Second Life is an online world in which people use avatars to explore and interact with each other and to build more or less anything based on simple geometric shapes. These objects are governed by a set of roughly Earth-like laws of physics that simulate conservation of momentum, gravity, and elasticity in collisions and so on.
But Second Life also has a scripting language that allows residents to introduce additional effects. It allows them to buy and sell objects using virtual money, to create textures for clothing as well as animations.
And it allows the behavior of objects to be modified in various ways. In other words, in Second Life, the laws of physics are up for grabs.
And that raises an interesting prospect. This scripting language allows people to simulate universes in which matter is governed in an entirely different way.
Today, Renato dos Santos at the Lutheran University of Brazil in Canoas reveals his efforts to tamper with the laws of physics in Second Life and how his microworlds allow students to study and experience laws of motion that are entirely different from the ones that work in our universe.
To begin with, Dos Santos characterizes the properties of matter and the laws of physics that are already at work in Second Life. He points out that the world has some relatively complex laws to govern the weather and the rising and setting of the Sun.
“The Second Life ‘Sun’ usually rises and sets each four Earth hours always directly opposite a full Moon,” he says. And the servers compute a simplified solution of the Navier-Stokes equations to simulate the motion of winds and clouds that time-evolve across the entire world.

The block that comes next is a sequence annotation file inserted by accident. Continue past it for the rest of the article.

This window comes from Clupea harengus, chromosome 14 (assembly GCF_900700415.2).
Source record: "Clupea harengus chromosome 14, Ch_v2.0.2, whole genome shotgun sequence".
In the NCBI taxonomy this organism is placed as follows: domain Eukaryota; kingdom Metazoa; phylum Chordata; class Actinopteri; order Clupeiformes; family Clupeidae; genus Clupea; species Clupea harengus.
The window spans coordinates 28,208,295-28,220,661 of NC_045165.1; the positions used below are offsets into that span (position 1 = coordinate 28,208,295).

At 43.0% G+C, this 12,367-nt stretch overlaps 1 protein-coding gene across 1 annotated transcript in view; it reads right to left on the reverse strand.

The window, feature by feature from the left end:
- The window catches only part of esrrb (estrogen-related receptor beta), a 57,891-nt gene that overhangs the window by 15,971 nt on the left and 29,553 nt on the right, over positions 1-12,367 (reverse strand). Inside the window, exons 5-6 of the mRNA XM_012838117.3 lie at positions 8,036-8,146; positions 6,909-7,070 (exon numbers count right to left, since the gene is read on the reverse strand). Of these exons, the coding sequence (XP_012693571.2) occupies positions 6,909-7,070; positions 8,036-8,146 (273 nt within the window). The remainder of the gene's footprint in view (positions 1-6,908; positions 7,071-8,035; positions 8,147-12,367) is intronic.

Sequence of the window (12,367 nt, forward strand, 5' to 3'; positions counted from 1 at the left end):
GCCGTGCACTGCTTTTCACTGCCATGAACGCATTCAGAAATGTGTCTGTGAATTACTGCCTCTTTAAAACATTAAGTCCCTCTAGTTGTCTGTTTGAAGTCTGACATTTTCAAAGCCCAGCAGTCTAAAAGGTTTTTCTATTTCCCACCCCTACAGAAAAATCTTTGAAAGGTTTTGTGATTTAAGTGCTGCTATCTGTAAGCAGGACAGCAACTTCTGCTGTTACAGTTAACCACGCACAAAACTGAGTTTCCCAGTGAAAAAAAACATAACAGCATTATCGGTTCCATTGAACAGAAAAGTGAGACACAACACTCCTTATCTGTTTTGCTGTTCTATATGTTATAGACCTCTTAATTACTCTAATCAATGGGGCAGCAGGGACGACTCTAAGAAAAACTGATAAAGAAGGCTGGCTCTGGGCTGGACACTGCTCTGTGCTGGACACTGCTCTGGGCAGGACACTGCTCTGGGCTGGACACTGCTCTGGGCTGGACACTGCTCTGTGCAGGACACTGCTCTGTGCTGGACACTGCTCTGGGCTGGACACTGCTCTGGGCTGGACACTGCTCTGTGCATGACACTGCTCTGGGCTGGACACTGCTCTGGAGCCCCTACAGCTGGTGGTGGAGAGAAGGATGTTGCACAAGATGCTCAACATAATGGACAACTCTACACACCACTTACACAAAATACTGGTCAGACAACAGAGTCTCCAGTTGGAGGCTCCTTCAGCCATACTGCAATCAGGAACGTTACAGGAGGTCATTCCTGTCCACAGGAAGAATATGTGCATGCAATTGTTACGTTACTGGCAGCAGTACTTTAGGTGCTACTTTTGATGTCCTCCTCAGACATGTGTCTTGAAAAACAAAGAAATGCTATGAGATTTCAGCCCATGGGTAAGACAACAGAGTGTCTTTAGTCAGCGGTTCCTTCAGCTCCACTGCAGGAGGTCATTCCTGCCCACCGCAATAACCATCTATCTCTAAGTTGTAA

On the other hand, there are no fluids in Second Life. “Water is a mere texture applicable to an object,” he says. Consequently, there is no water resistance or air resistance and no concept of buoyancy. What’s more, light simply exists in Second Life without any physical mechanism involved in its production or propagation.
All these factors and others have to be taken into account when designing a microworld in Second Life. Nevertheless, Dos Santos has been able to create a number of interesting simulations.
A good example is his simulation of a cannon firing cannonballs to study their trajectory. One of the first challenges is to use the Second Life scripting language to introduce a set of initial conditions for the cannonballs—their initial velocity and position, for example.
Having done this, it is possible to calculate their position and velocity at any point during their flight. It is also simple matter to calculate their kinetic energy and momentum.
Once fired, these cannonballs do not travel in a straight line, however. Instead, gravity pulls them towards the ground and wind can push them off course. Dos Santos says it is possible to build rules into the scripting language that counteract these forces. That’s what makes possible an entirely different set of laws of motion.
To demonstrate this, Dos Santos has created two different sets of laws that can be put into operation with the push of a button. The first is Newton’s traditional laws of motion, which lead to the familiar parabolic trajectories.